Despite the economic and security problems that plagued the country in the past few years, Egypt finally figured out a way to position itself on top!
In November, Cairo emerged as the top hotel market to record higher occupancy, daily rates and revenue per available room among MENA cities, according to advisory firm EY.
“Hotel occupancy in Egypt’s capital city jumped 14.6% to 77.9% in November 2017 from a year earlier, while average daily rates (ADR) rose 15.6% and revenue per available room (RevPar) surged 42%,” as reported by EY.
There must be a good reason behind Egypt being capable to beat the UAE, the latter accustomed to being number one in hospitality.
Fly like an Egyptian
The Ministry of Tourism adopted a flight incentives programme in November 2016 to stimulate flights to Egypt, according to media reports.
The program requires companies running regular low-cost flights to average 22 flights per week with at least 80% of the seats occupied to receive $2000 per flight.
Also, the tourism ministry reduced in 2016 the requirement of filling charter flights to qualify for incentives to 50% capacity from 70% for flights to El-Alamein, Marsa Matrouh, Luxor and Aswan.
Also, in 2017, Egypt’s tourism ministry approved another increase in incentives for charter airlines carrying passengers on international flights coming to Luxor, Aswan, Marsa Matrouh, Taba, and Alamein, according to Al Ahram Online.
It said that the incentive has been increased to $3,000 from $2,000 per flight.
Quartz, a business news website, revealed that the government also pressed hard with security reforms, while spending millions of dollars upgrading security at its airports.
“Officials have also publicized the high-profile visits by Germany’s chancellor Angela Merkel and Hollywood star Will Smith to the pyramids as a way to boost the sagging tourism sector,” it said.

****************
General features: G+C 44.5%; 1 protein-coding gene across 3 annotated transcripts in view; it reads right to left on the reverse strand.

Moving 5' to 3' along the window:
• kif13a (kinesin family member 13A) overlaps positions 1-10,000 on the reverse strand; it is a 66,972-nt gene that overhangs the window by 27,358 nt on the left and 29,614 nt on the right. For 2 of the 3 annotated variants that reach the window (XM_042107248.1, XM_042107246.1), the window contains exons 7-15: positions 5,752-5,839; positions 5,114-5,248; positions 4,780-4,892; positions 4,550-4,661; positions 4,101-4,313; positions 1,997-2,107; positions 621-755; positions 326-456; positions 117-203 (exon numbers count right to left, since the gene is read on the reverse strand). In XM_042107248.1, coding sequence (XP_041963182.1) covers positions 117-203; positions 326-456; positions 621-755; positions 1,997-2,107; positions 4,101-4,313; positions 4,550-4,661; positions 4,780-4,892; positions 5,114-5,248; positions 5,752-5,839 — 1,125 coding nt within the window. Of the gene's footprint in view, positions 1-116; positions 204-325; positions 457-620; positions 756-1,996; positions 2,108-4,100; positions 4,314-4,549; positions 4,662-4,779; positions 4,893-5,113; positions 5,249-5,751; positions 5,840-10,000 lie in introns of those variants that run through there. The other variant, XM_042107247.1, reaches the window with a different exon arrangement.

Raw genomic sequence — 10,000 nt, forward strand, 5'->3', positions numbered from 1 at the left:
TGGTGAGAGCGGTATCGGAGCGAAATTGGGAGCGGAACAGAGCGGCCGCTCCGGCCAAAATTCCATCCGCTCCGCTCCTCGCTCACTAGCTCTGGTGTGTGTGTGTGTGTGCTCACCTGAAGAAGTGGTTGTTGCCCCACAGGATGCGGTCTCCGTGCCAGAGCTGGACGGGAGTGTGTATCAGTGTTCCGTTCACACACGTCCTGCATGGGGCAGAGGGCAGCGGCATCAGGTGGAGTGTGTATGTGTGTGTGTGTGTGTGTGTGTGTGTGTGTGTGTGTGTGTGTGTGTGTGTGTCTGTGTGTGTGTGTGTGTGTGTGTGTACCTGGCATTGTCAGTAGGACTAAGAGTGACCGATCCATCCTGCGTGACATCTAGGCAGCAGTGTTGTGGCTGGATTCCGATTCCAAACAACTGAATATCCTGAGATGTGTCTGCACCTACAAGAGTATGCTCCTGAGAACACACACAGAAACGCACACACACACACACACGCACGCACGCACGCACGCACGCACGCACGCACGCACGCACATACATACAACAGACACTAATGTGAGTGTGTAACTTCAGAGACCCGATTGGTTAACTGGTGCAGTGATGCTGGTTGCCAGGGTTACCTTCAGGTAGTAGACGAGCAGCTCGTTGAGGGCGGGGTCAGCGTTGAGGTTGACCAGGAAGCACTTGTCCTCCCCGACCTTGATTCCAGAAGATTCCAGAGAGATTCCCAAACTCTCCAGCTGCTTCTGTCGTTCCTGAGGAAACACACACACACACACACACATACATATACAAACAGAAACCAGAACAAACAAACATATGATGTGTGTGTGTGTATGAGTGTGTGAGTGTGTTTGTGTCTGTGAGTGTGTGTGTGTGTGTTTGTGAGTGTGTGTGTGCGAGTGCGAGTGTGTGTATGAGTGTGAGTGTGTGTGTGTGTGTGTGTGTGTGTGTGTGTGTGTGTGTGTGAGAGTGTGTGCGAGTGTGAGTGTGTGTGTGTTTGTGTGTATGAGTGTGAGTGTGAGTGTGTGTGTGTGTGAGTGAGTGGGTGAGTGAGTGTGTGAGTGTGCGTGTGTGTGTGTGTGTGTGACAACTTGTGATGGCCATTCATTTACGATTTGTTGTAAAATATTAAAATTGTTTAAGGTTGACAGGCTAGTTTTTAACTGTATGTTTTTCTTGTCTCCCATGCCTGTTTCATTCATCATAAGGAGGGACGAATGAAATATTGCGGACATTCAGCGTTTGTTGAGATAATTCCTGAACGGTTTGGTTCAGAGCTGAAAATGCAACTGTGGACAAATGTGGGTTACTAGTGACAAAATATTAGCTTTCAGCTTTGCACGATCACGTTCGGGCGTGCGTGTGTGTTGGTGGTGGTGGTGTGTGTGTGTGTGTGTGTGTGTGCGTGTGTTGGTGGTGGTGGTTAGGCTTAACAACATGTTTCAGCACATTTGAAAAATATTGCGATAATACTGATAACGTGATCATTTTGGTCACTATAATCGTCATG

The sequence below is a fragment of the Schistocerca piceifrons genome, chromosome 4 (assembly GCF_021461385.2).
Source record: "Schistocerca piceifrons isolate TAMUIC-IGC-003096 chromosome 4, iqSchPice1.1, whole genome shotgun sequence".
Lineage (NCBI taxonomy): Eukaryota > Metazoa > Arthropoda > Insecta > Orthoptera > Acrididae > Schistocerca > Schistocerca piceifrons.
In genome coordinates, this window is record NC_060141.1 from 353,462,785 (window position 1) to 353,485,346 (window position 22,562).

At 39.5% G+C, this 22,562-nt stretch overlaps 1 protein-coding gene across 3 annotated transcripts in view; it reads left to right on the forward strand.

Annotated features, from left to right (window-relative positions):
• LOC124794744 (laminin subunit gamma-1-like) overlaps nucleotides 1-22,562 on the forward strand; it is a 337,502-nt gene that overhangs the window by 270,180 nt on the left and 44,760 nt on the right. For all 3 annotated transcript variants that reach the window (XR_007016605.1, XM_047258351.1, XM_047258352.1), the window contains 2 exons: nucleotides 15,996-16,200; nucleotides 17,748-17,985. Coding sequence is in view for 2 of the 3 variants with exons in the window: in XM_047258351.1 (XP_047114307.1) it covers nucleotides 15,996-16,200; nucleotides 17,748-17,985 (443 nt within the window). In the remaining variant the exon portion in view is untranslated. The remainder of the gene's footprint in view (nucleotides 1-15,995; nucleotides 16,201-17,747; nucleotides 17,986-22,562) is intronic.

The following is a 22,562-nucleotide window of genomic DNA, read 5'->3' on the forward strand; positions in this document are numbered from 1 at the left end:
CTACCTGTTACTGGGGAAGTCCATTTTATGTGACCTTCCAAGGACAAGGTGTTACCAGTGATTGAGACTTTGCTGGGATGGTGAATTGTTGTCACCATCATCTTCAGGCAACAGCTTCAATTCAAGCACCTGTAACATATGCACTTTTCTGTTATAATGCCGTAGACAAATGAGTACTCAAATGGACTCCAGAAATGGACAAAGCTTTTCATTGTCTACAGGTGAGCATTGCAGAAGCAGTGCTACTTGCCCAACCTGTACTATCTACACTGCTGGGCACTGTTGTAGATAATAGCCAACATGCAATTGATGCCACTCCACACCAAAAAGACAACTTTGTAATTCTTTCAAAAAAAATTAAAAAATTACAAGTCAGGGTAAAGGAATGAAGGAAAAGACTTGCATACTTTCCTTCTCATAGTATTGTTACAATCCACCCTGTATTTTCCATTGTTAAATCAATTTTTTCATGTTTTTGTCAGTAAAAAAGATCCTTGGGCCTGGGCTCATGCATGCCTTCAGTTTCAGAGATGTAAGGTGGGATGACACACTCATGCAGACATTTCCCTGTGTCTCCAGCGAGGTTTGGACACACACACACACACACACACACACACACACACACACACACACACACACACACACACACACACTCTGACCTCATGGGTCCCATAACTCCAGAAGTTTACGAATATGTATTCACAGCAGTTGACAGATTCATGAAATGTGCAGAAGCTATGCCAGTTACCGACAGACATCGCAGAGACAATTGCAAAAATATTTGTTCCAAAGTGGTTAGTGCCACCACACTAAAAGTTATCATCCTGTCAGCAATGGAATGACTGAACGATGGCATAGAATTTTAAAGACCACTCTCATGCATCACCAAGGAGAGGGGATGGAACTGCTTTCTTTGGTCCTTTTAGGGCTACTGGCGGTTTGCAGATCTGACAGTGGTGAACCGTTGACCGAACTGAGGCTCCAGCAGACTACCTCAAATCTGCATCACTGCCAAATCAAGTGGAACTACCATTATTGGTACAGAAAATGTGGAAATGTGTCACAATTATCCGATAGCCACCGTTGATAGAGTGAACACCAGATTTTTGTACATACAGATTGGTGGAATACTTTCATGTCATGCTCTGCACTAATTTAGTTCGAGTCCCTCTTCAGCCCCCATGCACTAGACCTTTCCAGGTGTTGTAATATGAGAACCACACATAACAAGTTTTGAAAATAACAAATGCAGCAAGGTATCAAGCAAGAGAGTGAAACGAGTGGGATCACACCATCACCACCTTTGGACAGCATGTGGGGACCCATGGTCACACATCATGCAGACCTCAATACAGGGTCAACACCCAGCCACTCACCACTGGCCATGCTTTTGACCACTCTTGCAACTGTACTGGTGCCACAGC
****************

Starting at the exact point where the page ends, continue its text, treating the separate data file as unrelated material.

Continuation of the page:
It added that the government also launched a campaign dubbed Wahashtouna (“We have missed you” in Arabic) in order to attract more visitors from the Arabian Gulf.
All of these incentives were translated into positive figures for the tourism industry in Egypt.
Ahram Online reveals that Egypt’s tourism revenues jumped 123.5% year-on-year to $7.6 billion in 2017.
“The number of tourists who visited Egypt in that time jumped 54% to 8.3 million,” it said.
Also, Hossam El-Shaer, chairperson of Thomas Cook’s agent in Egypt Blue Sky Travel Agency and owner of the Sunrise Inn, was quoted in the media as saying that the arrivals through Thomas Cook to Egypt increased 10% in 2017 compared to the same period a year earlier.
“The number of tourists coming through Thomas Cook to Egypt would increase to 880,000 by the end of 2017 and to 1.5 million by the end of 2018,” he said.
He explained that the increase in arrivals will include tourists from England, Germany, Poland, the Czech Republic, the Netherlands, and Belgium, going to Hurghada and Marsa Alam.
While Egypt’s figures were positive, Dubai is not on the same wavelength.
A reported 11.58 million international overnight visitors arrived in Dubai during the first nine months of 2017, according to TTG MENA, a travel website.
But occupancy in November in Dubai fell 1.3% to 88.2%, ADR dropped 1.4% and RevPar declined 2.8%, according to EY.
A case of oversupply
Dubai is feeling the strain of oversupply.
“The coming few years will see a number of mid-scale hotels open, which will lead to the diversification of the hotel market and will result in the city becoming a more attractive place to visit to a broader range of visitors. However, it is also likely to result in further declines in average financial returns going forward,” Jones Lang LaSalle (JLL) reports.
“A further 1,800 keys were added to the market in Q3, bringing the total stock of quality hotel rooms in Dubai to almost 82,200 keys, primarily focused on four- and five-star properties.”
Meanwhile, Abu Dhabi’s occupancy surged 6 per cent to 88.6 per cent because of the Louvre opening and the Formula One race in the emirate, as reported by EY.
A recent report by Knight Frank Consultancy reveals that while average occupancy levels have remained constant or even increased in the majority of emirates, these have been offset by downward trending average rates, resulting RevPAR declines across the board.
“Visitation to the UAE has continued to increase, but in light of a more cash-constrained guest profile, hotels have had to price more competitively in order to maintain market share,” it said.